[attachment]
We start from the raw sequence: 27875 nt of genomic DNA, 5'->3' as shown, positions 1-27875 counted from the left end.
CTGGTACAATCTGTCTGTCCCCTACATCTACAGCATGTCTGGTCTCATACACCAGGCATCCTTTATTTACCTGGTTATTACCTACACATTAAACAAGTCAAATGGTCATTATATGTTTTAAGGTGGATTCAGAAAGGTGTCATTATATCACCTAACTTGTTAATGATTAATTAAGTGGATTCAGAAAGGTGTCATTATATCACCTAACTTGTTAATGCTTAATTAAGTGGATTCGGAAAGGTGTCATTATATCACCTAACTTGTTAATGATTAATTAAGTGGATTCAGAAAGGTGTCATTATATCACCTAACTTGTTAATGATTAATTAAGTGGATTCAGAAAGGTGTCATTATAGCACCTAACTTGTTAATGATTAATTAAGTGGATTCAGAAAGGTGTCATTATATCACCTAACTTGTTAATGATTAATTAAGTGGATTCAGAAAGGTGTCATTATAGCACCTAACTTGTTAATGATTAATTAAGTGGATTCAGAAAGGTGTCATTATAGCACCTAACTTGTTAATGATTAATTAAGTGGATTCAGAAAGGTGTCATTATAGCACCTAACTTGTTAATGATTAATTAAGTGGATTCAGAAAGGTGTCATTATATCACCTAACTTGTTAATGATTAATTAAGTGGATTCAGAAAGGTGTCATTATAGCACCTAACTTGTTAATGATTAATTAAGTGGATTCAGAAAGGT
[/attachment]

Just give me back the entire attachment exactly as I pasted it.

We start from the raw sequence: 27875 nt of genomic DNA, 5'->3' as shown, positions 1-27875 counted from the left end.
CTGGTACAATCTGTCTGTCCCCTACATCTACAGCATGTCTGGTCTCATACACCAGGCATCCTTTATTTACCTGGTTATTACCTACACATTAAACAAGTCAAATGGTCATTATATGTTTTAAGGTGGATTCAGAAAGGTGTCATTATATCACCTAACTTGTTAATGATTAATTAAGTGGATTCAGAAAGGTGTCATTATATCACCTAACTTGTTAATGCTTAATTAAGTGGATTCGGAAAGGTGTCATTATATCACCTAACTTGTTAATGATTAATTAAGTGGATTCAGAAAGGTGTCATTATATCACCTAACTTGTTAATGATTAATTAAGTGGATTCAGAAAGGTGTCATTATAGCACCTAACTTGTTAATGATTAATTAAGTGGATTCAGAAAGGTGTCATTATATCACCTAACTTGTTAATGATTAATTAAGTGGATTCAGAAAGGTGTCATTATAGCACCTAACTTGTTAATGATTAATTAAGTGGATTCAGAAAGGTGTCATTATAGCACCTAACTTGTTAATGATTAATTAAGTGGATTCAGAAAGGTGTCATTATAGCACCTAACTTGTTAATGATTAATTAAGTGGATTCAGAAAGGTGTCATTATATCACCTAACTTGTTAATGATTAATTAAGTGGATTCAGAAAGGTGTCATTATAGCACCTAACTTGTTAATGATTAATTAAGTGGATTCAGAAAGGT